Vitamin E supplements have been shown to have positive effects on piglet growth and health.
Vitamin E is a fat-soluble antioxidant absorbed in the gut and stored in the liver. Crucial to maintaining cellular function and overall swine health, vitamin E is not a synthesized nutrient made within the body and must be ingested.
“As an antioxidant, vitamin E contributes to multiple functions of swine metabolism, including immune response, detoxification, reproduction, enzyme functions, and vitamin absorption, cellular respiration and meat quality,” explains Jon Bergstrom, Ph.D., senior technical support manager for DSM Nutritional Products.
Pre- and post-natal
“Piglets are born with low vitamin E and rely on colostrum to restore levels and prevent deficiency,” says Bergstrom. “Increasing the sow’s dietary level of vitamin E prior to farrowing boosts levels of vitamin E in colostrum, allowing piglets to rapidly increase vitamin E levels after birth and maintain optimal levels until weaning.”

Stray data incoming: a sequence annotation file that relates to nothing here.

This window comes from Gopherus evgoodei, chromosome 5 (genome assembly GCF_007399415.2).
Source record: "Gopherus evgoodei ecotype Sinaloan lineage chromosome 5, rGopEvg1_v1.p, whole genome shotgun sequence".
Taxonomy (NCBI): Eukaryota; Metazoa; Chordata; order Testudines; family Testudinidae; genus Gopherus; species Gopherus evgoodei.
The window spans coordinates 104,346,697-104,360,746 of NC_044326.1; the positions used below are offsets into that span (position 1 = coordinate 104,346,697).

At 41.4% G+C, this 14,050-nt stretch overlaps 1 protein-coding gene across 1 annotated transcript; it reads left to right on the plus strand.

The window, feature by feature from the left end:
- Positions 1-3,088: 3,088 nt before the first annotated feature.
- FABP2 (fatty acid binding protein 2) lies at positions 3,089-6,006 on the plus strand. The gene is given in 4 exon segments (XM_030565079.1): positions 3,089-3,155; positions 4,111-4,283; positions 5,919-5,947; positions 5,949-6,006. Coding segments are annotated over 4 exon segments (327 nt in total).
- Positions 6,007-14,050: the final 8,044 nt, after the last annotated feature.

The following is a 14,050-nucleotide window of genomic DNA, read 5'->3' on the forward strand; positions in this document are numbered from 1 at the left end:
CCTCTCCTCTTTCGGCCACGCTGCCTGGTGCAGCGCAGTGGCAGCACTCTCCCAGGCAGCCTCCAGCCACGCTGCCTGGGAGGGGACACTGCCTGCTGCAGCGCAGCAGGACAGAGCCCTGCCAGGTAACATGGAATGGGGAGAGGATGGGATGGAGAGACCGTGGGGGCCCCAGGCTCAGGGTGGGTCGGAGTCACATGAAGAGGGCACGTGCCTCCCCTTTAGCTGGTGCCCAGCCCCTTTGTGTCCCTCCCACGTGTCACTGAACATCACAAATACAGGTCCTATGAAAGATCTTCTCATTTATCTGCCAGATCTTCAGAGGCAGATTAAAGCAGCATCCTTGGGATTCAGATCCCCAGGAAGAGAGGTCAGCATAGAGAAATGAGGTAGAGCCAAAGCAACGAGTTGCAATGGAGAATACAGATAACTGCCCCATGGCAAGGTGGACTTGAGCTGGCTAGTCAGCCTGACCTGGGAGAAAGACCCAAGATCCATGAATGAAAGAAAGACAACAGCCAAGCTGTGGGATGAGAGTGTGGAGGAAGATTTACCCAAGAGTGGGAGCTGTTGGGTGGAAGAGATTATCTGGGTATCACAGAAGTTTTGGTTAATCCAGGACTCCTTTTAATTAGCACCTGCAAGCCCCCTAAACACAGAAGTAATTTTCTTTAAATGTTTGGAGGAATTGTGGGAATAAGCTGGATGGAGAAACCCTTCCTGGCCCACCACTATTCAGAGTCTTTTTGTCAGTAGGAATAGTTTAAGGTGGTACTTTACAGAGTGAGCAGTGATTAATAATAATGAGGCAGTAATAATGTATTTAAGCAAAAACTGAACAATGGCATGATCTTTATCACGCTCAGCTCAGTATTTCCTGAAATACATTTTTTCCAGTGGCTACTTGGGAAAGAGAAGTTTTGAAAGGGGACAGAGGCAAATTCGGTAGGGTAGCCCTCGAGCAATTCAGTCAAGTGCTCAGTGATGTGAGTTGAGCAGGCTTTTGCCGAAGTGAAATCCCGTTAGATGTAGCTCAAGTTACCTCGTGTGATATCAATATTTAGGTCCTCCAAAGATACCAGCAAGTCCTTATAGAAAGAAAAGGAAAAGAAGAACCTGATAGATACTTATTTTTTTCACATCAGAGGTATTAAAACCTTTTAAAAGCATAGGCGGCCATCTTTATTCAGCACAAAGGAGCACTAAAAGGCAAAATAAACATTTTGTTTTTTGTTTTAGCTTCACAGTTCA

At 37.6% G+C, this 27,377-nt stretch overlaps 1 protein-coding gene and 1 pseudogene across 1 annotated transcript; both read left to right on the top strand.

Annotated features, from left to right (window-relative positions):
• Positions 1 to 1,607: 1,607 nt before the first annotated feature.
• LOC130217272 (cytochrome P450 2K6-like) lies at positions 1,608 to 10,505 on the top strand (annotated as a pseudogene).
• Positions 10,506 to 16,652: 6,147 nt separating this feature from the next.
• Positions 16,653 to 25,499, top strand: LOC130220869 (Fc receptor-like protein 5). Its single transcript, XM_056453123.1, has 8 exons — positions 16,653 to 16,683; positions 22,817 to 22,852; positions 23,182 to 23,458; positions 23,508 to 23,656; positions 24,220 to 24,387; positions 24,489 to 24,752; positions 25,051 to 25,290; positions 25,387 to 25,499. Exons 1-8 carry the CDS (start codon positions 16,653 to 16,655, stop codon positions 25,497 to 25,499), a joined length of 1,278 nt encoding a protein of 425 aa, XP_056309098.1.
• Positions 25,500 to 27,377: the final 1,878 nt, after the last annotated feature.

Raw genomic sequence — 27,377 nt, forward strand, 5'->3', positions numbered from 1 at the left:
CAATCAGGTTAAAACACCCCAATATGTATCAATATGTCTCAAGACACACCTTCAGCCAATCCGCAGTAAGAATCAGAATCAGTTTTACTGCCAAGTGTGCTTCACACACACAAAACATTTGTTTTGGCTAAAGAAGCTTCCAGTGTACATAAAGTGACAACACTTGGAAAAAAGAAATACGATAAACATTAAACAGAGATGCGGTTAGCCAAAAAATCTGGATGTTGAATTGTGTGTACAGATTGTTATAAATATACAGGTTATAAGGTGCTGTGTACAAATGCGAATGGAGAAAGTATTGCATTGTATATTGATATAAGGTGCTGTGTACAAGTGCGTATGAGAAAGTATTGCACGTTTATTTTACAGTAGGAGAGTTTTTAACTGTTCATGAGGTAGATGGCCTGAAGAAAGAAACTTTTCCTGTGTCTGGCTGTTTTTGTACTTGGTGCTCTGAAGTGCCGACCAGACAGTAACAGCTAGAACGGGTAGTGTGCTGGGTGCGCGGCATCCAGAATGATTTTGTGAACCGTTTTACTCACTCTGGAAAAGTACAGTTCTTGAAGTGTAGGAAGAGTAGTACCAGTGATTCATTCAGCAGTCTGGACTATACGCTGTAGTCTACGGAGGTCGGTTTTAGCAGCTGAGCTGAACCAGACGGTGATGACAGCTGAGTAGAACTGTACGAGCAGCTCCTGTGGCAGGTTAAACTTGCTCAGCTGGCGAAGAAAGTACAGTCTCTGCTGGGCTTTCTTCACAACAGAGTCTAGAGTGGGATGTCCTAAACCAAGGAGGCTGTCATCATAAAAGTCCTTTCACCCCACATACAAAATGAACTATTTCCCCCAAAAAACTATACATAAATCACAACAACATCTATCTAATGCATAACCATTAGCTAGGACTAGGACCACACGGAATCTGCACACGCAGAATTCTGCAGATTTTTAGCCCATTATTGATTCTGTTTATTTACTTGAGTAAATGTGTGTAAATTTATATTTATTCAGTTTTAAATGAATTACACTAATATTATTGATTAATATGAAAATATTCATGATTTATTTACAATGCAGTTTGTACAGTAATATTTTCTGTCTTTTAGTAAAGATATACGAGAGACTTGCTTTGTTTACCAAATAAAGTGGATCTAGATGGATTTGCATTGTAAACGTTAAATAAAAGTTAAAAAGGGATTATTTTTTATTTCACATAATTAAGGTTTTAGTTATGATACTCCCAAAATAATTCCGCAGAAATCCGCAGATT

Deficiencies and optimal levels
In sows, recent studies have shown positive results by supplementing vitamin E with levels up to 250 IU/kg during gestation and lactation. Those studies were conducted with control levels of 44 IU/kg of vitamin E, which is the current National Research Council requirement.
The NRC requirement estimate for growing pigs ranges from 11-16 IU/kg. However, according to recent research, weaned pigs maintain better health and cellular function with a diet containing 40 to 60 IU/kg of vitamin E.
Beyond the benefits for live pig performance, vitamin E is an antioxidant with positive effects on tissues and pork quality. Research has shown a linear response between supplementation and vitamin E retention in tissues through processing, including curing. Specifically, oxidation affects meat coloration. Accumulated levels of vitamin E have been shown to improve color stability and affect meat properties such as flavor, smell and water-holding capacity.
Source: Purina Animal Nutrition LLC